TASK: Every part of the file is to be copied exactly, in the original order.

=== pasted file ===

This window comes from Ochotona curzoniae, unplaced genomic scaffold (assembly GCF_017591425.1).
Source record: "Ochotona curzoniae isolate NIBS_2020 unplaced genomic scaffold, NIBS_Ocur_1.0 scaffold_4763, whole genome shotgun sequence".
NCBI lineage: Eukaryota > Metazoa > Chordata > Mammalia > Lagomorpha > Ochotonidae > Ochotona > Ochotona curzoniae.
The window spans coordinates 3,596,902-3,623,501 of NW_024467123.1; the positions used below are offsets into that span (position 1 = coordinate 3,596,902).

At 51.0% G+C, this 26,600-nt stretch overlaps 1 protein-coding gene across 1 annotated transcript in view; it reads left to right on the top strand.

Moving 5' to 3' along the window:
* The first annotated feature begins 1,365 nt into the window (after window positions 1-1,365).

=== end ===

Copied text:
This window comes from Ochotona curzoniae, unplaced genomic scaffold (assembly GCF_017591425.1).
Source record: "Ochotona curzoniae isolate NIBS_2020 unplaced genomic scaffold, NIBS_Ocur_1.0 scaffold_4763, whole genome shotgun sequence".
NCBI lineage: Eukaryota > Metazoa > Chordata > Mammalia > Lagomorpha > Ochotonidae > Ochotona > Ochotona curzoniae.
The window spans coordinates 3,596,902-3,623,501 of NW_024467123.1; the positions used below are offsets into that span (position 1 = coordinate 3,596,902).

At 51.0% G+C, this 26,600-nt stretch overlaps 1 protein-coding gene across 1 annotated transcript in view; it reads left to right on the top strand.

Moving 5' to 3' along the window:
* The first annotated feature begins 1,365 nt into the window (after window positions 1-1,365).